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Hardly a year goes by where I don’t cover between 100 and 140 high school basketball games.

Inevitably, in mid-March, someone will ask me the score of a game I saw in mid-November.

Of all the games I’ve seen, there’s only one score I actually remember. It was in January 1991, when Sullivan’s girls’ basketball team won at Decatur St. Teresa, 115-15.

It’s the only 100-point spread I’ve witnessed in person.

There’s another first — and hopefully last — that stands out.

It was a Friday night in mid-April 1996. I was a few years into covering the weekly auto racing program at the Vermilion County Speedway.

I always had a theory that promoters didn’t look at the car count as much as they did the number of spectators and were quick to postpone events if it looked like they might take a financial bath by running races where they would have to pay out drivers without generating much revenue.

On April 19, 1996, inclement weather was predicted for the area, and the call was made early to cancel the evening program.

I was fine with that. A Friday night off is a rare commodity in my profession.

I was traveling west on Interstate 74 when I noticed a number of vehicles that had pulled to the side of the road. This was before my love affair with the Weather Channel started, and at a time I paid little attention to forecasts. I could see dark clouds to the southwest, but the rain was light.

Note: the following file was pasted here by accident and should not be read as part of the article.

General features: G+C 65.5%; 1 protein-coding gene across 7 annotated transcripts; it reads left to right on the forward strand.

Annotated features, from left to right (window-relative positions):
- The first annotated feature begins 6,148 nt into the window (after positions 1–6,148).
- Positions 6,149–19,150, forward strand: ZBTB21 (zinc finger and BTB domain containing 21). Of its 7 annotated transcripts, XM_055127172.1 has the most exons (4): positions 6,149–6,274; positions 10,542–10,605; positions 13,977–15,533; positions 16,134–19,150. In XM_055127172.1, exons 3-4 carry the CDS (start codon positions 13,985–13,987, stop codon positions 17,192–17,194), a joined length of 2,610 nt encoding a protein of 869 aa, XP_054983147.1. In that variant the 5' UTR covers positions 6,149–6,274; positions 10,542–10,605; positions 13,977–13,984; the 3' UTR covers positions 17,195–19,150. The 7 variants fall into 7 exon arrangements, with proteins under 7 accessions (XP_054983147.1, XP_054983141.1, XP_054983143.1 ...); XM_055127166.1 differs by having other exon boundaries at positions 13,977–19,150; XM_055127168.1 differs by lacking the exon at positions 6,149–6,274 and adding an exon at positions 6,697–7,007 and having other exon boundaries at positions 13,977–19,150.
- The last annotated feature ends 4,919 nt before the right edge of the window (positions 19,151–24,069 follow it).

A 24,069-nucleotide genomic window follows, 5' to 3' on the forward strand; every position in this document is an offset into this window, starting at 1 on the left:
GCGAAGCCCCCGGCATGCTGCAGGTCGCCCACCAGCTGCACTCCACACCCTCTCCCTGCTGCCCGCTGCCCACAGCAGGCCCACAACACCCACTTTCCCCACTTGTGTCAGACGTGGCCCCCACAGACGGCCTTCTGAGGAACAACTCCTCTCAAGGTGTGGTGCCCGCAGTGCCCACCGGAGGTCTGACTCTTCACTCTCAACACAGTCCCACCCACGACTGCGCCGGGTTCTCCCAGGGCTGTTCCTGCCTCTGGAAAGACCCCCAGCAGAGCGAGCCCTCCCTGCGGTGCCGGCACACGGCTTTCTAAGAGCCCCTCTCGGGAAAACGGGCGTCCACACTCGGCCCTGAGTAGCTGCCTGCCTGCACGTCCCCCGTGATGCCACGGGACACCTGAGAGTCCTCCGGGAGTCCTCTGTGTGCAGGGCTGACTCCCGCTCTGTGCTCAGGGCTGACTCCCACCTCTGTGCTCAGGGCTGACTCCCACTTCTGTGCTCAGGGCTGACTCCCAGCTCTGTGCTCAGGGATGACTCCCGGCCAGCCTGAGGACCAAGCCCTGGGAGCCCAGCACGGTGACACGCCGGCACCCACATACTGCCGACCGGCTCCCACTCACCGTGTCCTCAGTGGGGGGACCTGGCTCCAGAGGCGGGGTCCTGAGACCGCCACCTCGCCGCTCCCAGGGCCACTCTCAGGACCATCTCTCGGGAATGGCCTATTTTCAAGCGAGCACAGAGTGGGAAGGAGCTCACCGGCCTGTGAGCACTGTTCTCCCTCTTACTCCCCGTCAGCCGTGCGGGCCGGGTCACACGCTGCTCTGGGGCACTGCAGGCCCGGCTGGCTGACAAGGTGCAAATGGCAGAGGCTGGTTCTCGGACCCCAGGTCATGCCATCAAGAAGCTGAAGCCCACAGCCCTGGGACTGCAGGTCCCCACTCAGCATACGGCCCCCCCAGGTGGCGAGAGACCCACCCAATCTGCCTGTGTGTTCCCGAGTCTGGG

I wasn’t quick to pull over, but did so after a number of semi drivers parked their rigs.

It was the first time I’ve stopped on the side of an interstate. Within minutes, my car was rocking from the wind, and I wondered how safe it was to remain inside.

Before I reached a decision about whether to exit, the winds subsided and, shortly later, the truck drivers were steering back onto the roadway.

I followed suit and discovered how fortunate I was to have stopped when I did. As I approached the Ogden exit in less than a mile, I saw a semi that had been blown into a field on the north side of the road.

A tornado had caused extensive damage in the community, including to the grade school.

Back to the auto racing.

I was probably the least likely staffer to draw the coverage assignment. I can summarize in one word what I knew then or know now about the mechanical workings of a race car: nothing.

What I discovered was that these men (and a few women) were so excited to have their sport covered that they overlooked my deficiencies and went out of their way to be helpful and cooperative.

In turn, I wrote stories about the personalities that were at the track without focusing on the inner workings of the setup changes they made on their cars between the heat race and the feature.

It has been more than a decade since I’ve been back to the track (2001), but I have so many fond memories of the drivers and mechanics who made my job so much easier.

Individuals like Jim Ribbe, Bob Pierce, Marvin Burton, Arby Burton, Larry Dines, Jack Dowers, Bryan Clendenen, Kevin Weaver, Rick Hufford, Tim O’Donnell, Don Kiger, Jason Lakey, John Simmons, Jesse Simmons, Steve Hillard, Marcus Phelps, Roger Cary, Roger Long, Jeff Link, Richie Hedrick and Eldon Wright.

They might be what some would describe as "gear-heads," but I marveled at the passion they held for their hobby and am forever thankful for their willingness to share a tiny part of their world with me. Wonderful people, all.

I’m sure there were more, but as folks get older, we don’t remember things quite so well. Like those basketball scores.